Johnson’s final ride

August 12, 2018 | 4:03 am

Updated August 13, 2018 | 8:33 am

Louis Johnson's wife and children gather to finish his ride. | Illustration by Owensboro Times

After receiving a new bike as a birthday gift from his wife, Suzanne, six years ago, Louis Johnson began riding at the age of 75. For Johnson, it went far beyond fitness.

With an old realtor’s map as his guide, he embarked on his journey, to cover all of Owensboro, praying for each family and home along his path.

Over a five year span, it is believed that he covered approximately two-thirds of Owensboro, including most of the homes west of Frederica. Sadly, last December, less than two months after being diagnosed with acute leukemia, Johnson died before he could complete his mission.

On Saturday morning, August 11, less than eight months after his death, over 100 friends and family members gathered at Owensboro Christian Church to “Finish Louis’ Ride.”

This date was selected because it would have been the week of Johnson’s 81st birthday.

Months and weeks prior to the event, a Facebook event was created and fliers and T-shirts were printed. While the T-shirts read, “Step, Cycle & Pray,” participants were encouraged to ride, walk, run, or even drive by car if necessary to help cover the remaining third of Owensboro.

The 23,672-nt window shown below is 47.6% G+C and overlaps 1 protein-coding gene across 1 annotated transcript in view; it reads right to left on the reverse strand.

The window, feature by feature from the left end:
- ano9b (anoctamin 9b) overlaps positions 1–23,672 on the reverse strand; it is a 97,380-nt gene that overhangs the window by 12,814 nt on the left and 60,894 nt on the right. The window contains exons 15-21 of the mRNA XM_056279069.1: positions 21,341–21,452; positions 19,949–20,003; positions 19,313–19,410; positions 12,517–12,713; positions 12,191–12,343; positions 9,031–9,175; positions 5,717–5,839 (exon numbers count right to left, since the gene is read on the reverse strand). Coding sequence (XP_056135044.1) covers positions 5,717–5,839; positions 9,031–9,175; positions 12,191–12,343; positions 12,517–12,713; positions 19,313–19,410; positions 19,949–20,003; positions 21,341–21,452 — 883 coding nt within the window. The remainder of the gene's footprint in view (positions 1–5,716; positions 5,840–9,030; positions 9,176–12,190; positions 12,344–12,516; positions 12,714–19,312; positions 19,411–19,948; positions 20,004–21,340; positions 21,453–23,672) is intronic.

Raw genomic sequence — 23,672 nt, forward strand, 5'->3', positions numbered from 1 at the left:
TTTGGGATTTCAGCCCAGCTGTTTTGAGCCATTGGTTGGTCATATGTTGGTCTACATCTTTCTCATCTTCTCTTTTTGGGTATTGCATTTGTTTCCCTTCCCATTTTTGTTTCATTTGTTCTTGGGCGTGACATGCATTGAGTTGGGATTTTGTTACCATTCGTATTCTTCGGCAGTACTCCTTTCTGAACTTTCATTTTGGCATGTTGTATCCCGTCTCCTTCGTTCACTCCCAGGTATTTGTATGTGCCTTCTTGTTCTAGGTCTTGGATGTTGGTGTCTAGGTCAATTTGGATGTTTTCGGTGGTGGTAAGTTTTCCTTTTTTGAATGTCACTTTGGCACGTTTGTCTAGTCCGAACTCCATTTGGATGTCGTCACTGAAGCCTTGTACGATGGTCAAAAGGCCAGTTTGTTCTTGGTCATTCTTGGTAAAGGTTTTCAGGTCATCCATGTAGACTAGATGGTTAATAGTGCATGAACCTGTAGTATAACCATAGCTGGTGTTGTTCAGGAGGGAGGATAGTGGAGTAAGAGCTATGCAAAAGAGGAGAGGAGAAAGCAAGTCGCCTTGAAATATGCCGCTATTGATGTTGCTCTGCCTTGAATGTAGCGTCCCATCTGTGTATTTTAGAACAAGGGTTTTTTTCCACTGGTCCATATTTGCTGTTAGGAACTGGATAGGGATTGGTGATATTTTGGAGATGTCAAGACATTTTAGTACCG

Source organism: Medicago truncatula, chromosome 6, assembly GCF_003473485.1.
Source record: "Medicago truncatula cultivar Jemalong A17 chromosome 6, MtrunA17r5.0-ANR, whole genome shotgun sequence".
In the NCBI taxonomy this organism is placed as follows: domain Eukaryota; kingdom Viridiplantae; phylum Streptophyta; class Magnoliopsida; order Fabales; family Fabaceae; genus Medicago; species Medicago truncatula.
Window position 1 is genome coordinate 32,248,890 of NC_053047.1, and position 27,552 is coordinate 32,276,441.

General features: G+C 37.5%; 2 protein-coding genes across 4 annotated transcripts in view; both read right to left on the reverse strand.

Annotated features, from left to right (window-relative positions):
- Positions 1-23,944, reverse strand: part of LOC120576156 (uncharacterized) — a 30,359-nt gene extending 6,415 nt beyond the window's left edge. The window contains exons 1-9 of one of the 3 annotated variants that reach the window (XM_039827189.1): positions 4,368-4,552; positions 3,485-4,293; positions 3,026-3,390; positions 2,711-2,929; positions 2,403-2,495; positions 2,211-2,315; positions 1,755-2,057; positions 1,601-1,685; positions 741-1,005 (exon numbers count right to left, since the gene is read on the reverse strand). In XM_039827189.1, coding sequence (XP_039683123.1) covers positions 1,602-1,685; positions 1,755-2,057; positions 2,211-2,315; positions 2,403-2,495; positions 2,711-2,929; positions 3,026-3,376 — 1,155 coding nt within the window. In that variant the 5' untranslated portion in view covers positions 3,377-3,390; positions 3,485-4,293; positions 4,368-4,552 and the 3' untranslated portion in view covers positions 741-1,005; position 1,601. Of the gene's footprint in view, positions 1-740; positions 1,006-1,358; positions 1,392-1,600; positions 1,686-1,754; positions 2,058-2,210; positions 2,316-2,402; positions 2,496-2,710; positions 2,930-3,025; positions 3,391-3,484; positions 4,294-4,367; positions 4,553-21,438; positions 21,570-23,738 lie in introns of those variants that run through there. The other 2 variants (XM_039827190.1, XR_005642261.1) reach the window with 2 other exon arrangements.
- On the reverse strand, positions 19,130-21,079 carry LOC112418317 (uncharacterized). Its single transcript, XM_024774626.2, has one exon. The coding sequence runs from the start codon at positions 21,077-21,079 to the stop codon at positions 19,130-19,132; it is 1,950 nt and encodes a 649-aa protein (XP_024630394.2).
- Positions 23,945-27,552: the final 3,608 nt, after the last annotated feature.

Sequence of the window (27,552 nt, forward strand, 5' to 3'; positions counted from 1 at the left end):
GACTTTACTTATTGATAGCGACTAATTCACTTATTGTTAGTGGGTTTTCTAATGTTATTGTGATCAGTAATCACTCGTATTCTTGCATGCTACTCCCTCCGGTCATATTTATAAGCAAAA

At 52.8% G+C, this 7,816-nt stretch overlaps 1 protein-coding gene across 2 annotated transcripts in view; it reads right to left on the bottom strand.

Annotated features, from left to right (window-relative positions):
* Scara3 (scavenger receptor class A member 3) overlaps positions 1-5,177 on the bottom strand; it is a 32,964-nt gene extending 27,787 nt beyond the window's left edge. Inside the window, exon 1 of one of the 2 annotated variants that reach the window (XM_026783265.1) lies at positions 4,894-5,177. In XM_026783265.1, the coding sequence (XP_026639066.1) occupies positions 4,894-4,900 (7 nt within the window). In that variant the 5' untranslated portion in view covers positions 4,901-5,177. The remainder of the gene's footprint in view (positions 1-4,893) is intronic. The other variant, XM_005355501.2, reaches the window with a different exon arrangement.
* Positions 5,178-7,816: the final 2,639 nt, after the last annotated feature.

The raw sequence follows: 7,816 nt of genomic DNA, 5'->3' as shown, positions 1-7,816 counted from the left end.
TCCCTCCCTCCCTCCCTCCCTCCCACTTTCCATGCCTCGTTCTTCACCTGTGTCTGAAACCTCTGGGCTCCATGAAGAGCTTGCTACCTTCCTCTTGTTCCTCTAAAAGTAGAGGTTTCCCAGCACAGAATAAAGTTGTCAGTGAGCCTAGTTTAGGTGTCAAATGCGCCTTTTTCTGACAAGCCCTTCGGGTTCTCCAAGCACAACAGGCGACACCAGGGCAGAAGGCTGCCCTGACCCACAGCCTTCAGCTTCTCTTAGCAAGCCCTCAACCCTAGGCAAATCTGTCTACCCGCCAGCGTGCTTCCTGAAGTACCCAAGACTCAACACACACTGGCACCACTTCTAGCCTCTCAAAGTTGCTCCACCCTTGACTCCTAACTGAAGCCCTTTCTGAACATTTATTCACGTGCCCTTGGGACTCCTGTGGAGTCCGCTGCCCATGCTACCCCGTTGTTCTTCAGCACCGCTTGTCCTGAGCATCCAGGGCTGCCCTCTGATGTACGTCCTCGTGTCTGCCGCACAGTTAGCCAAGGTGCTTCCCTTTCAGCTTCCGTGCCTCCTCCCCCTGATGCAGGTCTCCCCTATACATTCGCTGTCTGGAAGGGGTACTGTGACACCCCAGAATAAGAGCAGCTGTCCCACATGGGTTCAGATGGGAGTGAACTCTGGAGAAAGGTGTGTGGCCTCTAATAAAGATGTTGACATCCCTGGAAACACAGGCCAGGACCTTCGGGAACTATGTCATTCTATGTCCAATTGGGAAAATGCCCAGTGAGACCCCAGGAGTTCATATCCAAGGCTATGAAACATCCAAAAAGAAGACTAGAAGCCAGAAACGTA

As people gathered, worship music played, and maps were distributed, along with notes of things to pray for out of Johnson’s prayer journal. Although everyone had a common starting point, participants were encouraged to finish on their own.

When asked why the family felt a responsibility to finish, Johnson’s son David, whom he practiced law with for ten years said, “He always taught us to finish what we started. He believed there’s a lot of character in finishing what you started.”

Johnson’s wife Suzanne said, when the ride was over, text messages came pouring in from riders expressing their gratitude and how much they had been blessed by the experience.

David said, in the end, it was also important to the family “to memorialize what he started” and “finish something that he loved — the city of Owensboro and God.”




August 12, 2018 | 4:03 am

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